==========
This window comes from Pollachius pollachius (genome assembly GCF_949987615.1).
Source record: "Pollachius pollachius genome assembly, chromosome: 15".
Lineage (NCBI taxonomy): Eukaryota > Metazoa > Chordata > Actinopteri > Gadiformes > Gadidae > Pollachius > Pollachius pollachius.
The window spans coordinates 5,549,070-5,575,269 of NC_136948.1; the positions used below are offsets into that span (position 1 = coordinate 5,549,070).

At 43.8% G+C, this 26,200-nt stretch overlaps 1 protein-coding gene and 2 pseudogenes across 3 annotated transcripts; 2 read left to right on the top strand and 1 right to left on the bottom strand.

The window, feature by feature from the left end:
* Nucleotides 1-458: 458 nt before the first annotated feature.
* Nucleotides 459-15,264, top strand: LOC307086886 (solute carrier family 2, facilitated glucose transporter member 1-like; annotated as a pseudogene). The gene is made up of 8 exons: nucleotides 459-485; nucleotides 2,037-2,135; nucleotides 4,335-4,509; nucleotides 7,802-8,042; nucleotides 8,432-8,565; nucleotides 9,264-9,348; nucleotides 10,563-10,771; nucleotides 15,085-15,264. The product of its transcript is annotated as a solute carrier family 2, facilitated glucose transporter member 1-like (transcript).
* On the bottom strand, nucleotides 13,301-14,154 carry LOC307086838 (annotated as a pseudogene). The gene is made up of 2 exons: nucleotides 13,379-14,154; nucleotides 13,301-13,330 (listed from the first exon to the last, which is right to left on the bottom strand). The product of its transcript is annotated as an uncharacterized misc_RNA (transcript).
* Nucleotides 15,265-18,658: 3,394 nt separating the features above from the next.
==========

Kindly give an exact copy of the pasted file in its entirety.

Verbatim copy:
This window comes from Pollachius pollachius (genome assembly GCF_949987615.1).
Source record: "Pollachius pollachius genome assembly, chromosome: 15".
Lineage (NCBI taxonomy): Eukaryota > Metazoa > Chordata > Actinopteri > Gadiformes > Gadidae > Pollachius > Pollachius pollachius.
The window spans coordinates 5,549,070-5,575,269 of NC_136948.1; the positions used below are offsets into that span (position 1 = coordinate 5,549,070).

At 43.8% G+C, this 26,200-nt stretch overlaps 1 protein-coding gene and 2 pseudogenes across 3 annotated transcripts; 2 read left to right on the top strand and 1 right to left on the bottom strand.

The window, feature by feature from the left end:
* Nucleotides 1-458: 458 nt before the first annotated feature.
* Nucleotides 459-15,264, top strand: LOC307086886 (solute carrier family 2, facilitated glucose transporter member 1-like; annotated as a pseudogene). The gene is made up of 8 exons: nucleotides 459-485; nucleotides 2,037-2,135; nucleotides 4,335-4,509; nucleotides 7,802-8,042; nucleotides 8,432-8,565; nucleotides 9,264-9,348; nucleotides 10,563-10,771; nucleotides 15,085-15,264. The product of its transcript is annotated as a solute carrier family 2, facilitated glucose transporter member 1-like (transcript).
* On the bottom strand, nucleotides 13,301-14,154 carry LOC307086838 (annotated as a pseudogene). The gene is made up of 2 exons: nucleotides 13,379-14,154; nucleotides 13,301-13,330 (listed from the first exon to the last, which is right to left on the bottom strand). The product of its transcript is annotated as an uncharacterized misc_RNA (transcript).
* Nucleotides 15,265-18,658: 3,394 nt separating the features above from the next.